Amman skatepark becomes oasis for teenagers in a grim urban landscape

The 7Hills park offers boys and girls, many of them refugees, a place to practise and simply hang out

Young people, many of them refugees whose families have fled to Jordan, skate at 7Hills park in Amman. Khaled Yacoub Oweis / The National
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Before Tayseer Ahmed's family fled Yemen's civil war and arrived in Jordan three years ago, he used to go out on his skateboard every day in Aden with his friends.

To his good fortune, his parents found a new home in the Jordanian capital Amman, on a hill overlooking a skatepark.

Tayseer, 15, is one of dozens of young boys and girls who meet every Sunday and Wednesday for free skateboard lessons at the park in the centre of the city.

“We did not have one like this in Aden. We used to skate in the streets,” the teenager says, as he takes off on his skateboard.

Quote
We did not have one like this in Aden. We used to skate in the streets
Tayseer Ahmed, refugee from Yemen

In a city with few green spaces or public squares, no cycling lanes and hardly any accessible centres for sports, the skatepark is a rare space in Amman for children of all nationalities to mingle.

Named 7Hills ― after the seven hills that the city is built on ― the park was started in 2014 with support from the US and Germany. Sheikh Dr Sultan bin Muhammad Al Qasimi, Ruler of Sharjah, last month honoured its founder with the Sharjah International Award for Refugee Advocacy and Support, which carries a prize of Dh500,000.

Most of the children who come to the park are from modest neighbourhoods and attend government schools which, unlike private schools, are not co-educational.

Children receive skateboards to practise on at the 7Hills park but must return them when they go home. Khaled Yacoub Oweis / The National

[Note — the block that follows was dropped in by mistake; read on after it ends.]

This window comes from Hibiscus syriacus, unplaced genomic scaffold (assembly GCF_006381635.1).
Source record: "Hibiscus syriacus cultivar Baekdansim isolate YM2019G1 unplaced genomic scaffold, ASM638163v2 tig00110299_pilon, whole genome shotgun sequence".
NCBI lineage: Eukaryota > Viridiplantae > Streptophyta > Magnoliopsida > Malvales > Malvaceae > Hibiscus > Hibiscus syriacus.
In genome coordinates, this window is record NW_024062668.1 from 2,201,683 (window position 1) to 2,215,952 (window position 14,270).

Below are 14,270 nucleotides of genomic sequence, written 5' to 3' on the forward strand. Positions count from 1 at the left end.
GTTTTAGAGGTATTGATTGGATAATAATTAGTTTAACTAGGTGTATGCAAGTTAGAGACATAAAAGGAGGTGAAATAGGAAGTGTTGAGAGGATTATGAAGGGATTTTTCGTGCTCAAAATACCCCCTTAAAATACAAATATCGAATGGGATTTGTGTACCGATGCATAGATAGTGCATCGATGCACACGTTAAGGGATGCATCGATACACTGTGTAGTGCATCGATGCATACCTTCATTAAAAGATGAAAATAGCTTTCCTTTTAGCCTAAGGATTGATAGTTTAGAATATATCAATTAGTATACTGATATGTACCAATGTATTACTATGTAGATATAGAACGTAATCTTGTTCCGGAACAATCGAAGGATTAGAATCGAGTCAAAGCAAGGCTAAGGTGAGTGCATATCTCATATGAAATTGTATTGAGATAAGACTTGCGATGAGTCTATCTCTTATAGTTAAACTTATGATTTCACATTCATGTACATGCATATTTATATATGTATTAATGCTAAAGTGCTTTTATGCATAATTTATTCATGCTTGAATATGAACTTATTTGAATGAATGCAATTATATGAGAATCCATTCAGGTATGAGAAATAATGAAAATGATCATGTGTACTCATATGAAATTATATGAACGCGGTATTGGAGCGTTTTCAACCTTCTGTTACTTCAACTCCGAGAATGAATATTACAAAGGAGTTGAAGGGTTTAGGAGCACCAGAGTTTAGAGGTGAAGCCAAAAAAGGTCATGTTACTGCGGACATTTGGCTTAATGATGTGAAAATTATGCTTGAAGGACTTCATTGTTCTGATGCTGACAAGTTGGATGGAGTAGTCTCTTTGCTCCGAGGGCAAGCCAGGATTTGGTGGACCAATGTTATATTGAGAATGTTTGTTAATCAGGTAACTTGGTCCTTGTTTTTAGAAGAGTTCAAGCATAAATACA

Here, boys and girls hang out together, skate and share jokes, enjoying simply being teenagers.

The park management lends them skateboards at no charge, which they must return before leaving.

In one group, sitting together and sharing pastries from an Egyptian street vendor, are girls who have come by bus all the way from Bayader Wadi Al Seer, a district on the edge of Amman. Asked how they spend their time, one of the girls replies: “Home, school, and here.”

The park's head instructor is Abdul Hakim Barakat, whom every one calls Hakeem, which means "the wise one". Some of the junior instructors started off as his students.

Abdul Hakim Barakat, the head skateboarding instructor at the &Hills park, is also known as Hakeem, meaning 'wise one'. Khaled Yacoub Oweis / The National

One of the best skaters is Khaled, a Year 10 pupil, who lives in Jebel Al Hussein ― one of the original seven hills of Amman. But he will be leaving for Chicago by the end of the summer after his family received a Green Card, and plans to enrol at a high school there.

“I like Jebel Al Hussein. I like my friends there, and here at the park, but I think I am making the right move,” Khaled says.

“Chicago is better.”

Two girls sit chatting and watching the other skaters. One of them, Balqees, is holding a basketball. She says she likes both sports, although she spoke more passionately about basketball.

“She used to play basketball for a club,” her friend confides. “But she fought with the coach.”

By the end of the two-hour lesson, most of the children show noticeable improvements on the skateboard.

Sami, who is in the seventh year at school, has been trying to master a move known as "rock to fakie", which involves rolling up a bank and stopping with the front wheels locked on the edge, then raising them to roll back down again.

He still has problems shifting his weight on the skateboard.

“I am happy. It was my first time practising this move,” Sami says.

But executing the rock to fakie is not a problem for Jameel Koukas, 10, a Syrian refugee from Aleppo who is a natural on the skateboard.

"That move is very easy," he says.

Jameel appears to be a natural on a running track too, easily winning a race around the park despite competing with children who are older and taller.

It's another day of fun for the children at the park.

Updated: July 15, 2022, 6:00 PM
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